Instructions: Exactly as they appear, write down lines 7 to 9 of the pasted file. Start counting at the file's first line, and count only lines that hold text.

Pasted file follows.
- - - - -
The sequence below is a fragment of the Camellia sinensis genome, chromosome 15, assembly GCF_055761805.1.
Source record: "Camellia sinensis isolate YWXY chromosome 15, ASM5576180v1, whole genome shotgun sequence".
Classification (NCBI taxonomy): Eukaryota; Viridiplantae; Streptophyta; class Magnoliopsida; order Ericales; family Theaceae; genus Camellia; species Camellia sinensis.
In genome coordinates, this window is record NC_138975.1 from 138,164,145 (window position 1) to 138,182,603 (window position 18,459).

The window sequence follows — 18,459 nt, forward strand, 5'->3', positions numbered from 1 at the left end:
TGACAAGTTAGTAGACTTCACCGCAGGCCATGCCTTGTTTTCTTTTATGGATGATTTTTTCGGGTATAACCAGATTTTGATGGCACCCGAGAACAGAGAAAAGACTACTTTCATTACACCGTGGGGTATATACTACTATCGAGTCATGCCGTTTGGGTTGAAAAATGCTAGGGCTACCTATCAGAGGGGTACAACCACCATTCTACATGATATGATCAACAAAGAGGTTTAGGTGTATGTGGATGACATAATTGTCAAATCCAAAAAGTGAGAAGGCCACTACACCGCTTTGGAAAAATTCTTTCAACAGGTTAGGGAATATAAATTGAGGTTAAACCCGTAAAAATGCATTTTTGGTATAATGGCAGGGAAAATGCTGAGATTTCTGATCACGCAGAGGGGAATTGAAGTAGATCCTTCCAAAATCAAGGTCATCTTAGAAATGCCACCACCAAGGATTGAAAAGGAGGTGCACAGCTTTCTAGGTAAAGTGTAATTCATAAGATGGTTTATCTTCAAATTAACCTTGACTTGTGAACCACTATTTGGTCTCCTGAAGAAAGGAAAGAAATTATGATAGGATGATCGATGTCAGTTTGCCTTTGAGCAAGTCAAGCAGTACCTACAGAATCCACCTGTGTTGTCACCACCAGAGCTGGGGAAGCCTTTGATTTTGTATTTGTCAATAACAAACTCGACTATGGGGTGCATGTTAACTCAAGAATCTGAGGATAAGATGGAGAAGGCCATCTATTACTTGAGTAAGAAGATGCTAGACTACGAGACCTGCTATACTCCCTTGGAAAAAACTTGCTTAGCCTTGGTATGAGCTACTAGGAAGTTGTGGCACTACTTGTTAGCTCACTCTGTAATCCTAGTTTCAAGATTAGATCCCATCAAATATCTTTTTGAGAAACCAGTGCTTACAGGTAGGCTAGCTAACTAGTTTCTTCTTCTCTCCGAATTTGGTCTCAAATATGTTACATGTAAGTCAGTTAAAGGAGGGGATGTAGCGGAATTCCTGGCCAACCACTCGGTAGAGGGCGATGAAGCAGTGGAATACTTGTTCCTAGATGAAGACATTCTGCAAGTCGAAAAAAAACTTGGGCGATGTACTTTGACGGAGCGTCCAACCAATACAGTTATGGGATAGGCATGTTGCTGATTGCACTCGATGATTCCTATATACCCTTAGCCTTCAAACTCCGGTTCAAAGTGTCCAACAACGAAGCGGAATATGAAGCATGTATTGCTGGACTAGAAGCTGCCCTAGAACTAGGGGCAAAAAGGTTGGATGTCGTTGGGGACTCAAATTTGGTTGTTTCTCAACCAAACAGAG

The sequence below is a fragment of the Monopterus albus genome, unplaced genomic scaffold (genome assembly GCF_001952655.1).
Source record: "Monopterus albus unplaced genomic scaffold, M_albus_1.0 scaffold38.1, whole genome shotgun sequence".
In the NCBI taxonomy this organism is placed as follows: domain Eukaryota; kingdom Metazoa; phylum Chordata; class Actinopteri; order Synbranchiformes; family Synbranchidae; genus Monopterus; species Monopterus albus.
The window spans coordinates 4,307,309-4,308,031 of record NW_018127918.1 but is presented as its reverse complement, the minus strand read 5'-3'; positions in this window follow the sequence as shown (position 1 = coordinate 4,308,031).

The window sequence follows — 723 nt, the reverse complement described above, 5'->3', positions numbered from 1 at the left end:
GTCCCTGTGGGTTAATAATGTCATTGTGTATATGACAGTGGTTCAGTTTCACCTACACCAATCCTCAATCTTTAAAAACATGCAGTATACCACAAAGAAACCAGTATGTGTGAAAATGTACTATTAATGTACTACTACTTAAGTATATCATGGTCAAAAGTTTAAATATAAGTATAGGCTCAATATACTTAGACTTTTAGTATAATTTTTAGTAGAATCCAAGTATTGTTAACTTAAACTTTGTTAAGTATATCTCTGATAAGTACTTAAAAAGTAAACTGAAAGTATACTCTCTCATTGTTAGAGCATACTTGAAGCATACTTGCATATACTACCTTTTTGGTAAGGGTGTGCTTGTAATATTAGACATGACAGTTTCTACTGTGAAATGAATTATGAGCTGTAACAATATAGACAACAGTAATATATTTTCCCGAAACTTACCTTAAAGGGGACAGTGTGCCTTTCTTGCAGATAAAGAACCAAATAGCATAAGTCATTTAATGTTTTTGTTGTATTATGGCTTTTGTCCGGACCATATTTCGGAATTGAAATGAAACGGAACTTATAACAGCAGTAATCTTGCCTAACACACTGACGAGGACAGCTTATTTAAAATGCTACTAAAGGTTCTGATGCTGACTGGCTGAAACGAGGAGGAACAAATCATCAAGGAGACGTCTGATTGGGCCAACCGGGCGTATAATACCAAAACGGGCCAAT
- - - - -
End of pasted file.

The sequence below is a fragment of the Monopterus albus genome, unplaced genomic scaffold (genome assembly GCF_001952655.1).
Source record: "Monopterus albus unplaced genomic scaffold, M_albus_1.0 scaffold38.1, whole genome shotgun sequence".
In the NCBI taxonomy this organism is placed as follows: domain Eukaryota; kingdom Metazoa; phylum Chordata; class Actinopteri; order Synbranchiformes; family Synbranchidae; genus Monopterus; species Monopterus albus.